Understandably, they are increasingly embarrassed and reluctant to invite people into their homes. As a result, they:
- Become more and more socially isolated and
- Find it more and more difficult to nurture intimate relationships.
At its most extreme stage, hoarders’ living conditions may be so out of control that they pose serious health and safety risks to themselves, family members, and even neighbors.
Given this, the solution may seem quite simple: clean up and clear out the mess. In truth, however, the resolution is more complex, because if the emotional aspect of the condition is not treated, most hoarders will continue their behaviors.
Although hoarding behaviors are not always curable, people who seek help from a competent, experienced, and qualified psychologist or psychotherapist are far more likely to learn the strategies they need to improve their living conditions for the short and long term.
In order for counseling to be effective, therapists must first accurately assess the severity of the hoarding. Then, they can work with their clients through the stages of recovery from hoarding compulsion, which are very similar to the stages of grieving.
They must also understand that these stages are not linear (i.e. clients may move in and out of these in no particular order,) except the process almost always begins with denial.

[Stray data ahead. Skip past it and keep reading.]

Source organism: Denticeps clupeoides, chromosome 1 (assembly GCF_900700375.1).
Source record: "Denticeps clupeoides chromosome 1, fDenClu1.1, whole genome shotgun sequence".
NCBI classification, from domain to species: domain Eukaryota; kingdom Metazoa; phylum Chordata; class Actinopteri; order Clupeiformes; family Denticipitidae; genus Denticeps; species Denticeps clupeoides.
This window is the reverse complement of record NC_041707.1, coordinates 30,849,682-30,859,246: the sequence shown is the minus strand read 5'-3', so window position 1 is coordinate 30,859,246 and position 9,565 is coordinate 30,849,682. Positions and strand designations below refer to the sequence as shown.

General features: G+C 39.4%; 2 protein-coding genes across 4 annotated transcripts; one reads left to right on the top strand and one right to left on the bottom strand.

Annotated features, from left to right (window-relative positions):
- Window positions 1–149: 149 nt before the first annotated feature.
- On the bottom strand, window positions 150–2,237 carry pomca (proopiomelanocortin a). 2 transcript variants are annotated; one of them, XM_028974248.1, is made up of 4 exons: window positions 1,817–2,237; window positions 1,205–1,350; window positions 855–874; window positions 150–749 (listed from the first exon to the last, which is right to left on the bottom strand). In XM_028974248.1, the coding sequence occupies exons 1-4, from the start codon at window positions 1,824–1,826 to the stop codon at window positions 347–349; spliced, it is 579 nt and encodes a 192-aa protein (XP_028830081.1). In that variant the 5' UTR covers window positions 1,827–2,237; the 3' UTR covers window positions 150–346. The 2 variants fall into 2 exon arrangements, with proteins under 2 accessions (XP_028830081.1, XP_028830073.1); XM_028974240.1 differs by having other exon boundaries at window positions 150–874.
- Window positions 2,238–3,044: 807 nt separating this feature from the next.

Very briefly, the five stages are:
- Denial: Hoarders reject the idea that they have a problem and
may describe themselves as “collectors,” “savers,” or “pack rats.”
- Anger: Resentment and irritation is directed at themselves or others – especially
to those who confront them about their living conditions.
- Bargaining: In an attempt to delay taking steps to improve their situation, hoarders bargain (i.e. “I’ll throw this out, if I can keep this.”) with themselves, family members, authorities, or even God.
- Depression: This occurs when hoarders acknowledge that they have a problem,
and begin to feel hopeless and overwhelmed.
- Acceptance: Hoarders finally accept their condition; recognize that they must seek help in order to identify the root causes and learn how to retrain their obsessive thoughts and compulsive behaviors; and understand that sustainable gains are achievable if they’re willing to commit their time and energy to the process.
Qualified therapists help their clients manage through these stages and continue to work with them even after they have reached the acceptance level.
After progress is made, it’s often a good idea to enlist the help of friends, family members, and / or cleaning professionals to begin clearing out their living spaces.
Ideally, this should occur after all involved – including those with the condition - have agreed to specific and comfortable boundaries.
By understanding the dynamics of hoarding behaviors, offering an emotionally safe environment, and working together, a therapist, hoarder, and their loved ones can emerge through this process with more freedom from their attachment to objects.